10/27/14

A Rare Glimpse into History – Sunken WWII Ships Found off the Coast of Cape Hatteras

Providing new insight into a relatively little-known chapter in American history, a team of researchers led by NOAA’s Office of National Marine Sanctuaries has just discovered two significant vessels from World War II’s Battle of the Atlantic, 30 miles off the Cape Hatteras coast.

The attacked WWII merchant ship Bluefields and the German U-boat that attacked it only to be assailed by aircraft and escorts protecting the merchant ships were both found resting less than 240 yards apart on the ocean floor. It’s a rare window into a historic battle story and the underwater landscape of the battles of World War II.

These most recent findings are part of an ongoing Battle of the Atlantic, underwater archaeological field expedition on the remains of vessels from the Battle of the Atlantic in World War II. German, American British naval and merchant vessels lost in the Atlantic have been visited and studied by archaeologists, marine biologists and researchers. The UNC Coastal Studies Institute here on the Outer Banks, as well as NOAA’s Office of National Marine Sanctuaries, East Carolina University, Minerals Management Service, the National Park Service and the State of North Carolina have all collaborated on this mission that has been ongoing and making interesting discoveries since 2008.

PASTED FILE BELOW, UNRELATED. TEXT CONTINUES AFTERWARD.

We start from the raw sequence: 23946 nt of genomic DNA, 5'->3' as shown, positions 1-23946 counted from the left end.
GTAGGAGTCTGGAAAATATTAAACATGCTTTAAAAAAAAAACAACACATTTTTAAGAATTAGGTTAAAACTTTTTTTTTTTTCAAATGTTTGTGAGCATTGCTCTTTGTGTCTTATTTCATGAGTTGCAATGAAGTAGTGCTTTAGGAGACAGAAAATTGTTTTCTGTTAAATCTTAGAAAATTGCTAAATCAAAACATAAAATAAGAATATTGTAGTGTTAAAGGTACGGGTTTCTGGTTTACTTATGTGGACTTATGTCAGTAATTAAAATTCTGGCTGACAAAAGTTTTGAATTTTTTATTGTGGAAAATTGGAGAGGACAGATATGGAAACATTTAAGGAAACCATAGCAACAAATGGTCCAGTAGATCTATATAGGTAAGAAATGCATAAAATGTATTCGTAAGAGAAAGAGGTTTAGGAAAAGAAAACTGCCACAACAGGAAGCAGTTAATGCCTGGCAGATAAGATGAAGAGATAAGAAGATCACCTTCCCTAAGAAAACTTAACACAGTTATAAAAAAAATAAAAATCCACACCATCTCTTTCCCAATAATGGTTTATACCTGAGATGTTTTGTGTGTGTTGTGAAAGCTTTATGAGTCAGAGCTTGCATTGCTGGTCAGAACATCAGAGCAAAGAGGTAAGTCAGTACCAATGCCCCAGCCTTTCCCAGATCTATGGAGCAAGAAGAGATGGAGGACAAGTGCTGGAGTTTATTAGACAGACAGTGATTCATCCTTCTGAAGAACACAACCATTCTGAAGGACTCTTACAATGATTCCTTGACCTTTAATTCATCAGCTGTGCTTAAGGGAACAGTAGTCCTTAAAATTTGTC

To find out more about Maritime History be sure to check out the Graveyard of the Atlantic Museum on your next trip to Hatteras Island.

For more information on this exciting discovery, view the complete article on NOAA’s website here: http://www.noaanews.noaa.gov/stories2014/20141021_ww11_vessels.html


05/5/10

British and Canadian World War II heroes honored in Outer Banks ceremonies

In ceremonies this week, communities on the Outer Banks will pay honor to World War II British and Canadian sailors who gave their lives to defend the coast of the United States.

The British War Grave ceremonies take place at 11 a.m. on Thursday, May 6, at the World War II British Cemetery in Buxton, and again at 11 a.m. on Friday, May 7, at the World War II British Cemetery in Ocracoke. Receptions follow both events at 1 p.m. The ceremonies honor the 63 foreign sailors who lost their lives just off the coast of the Outer Banks during World War II, when German U-Boats hugged the coast of Hatteras Island.

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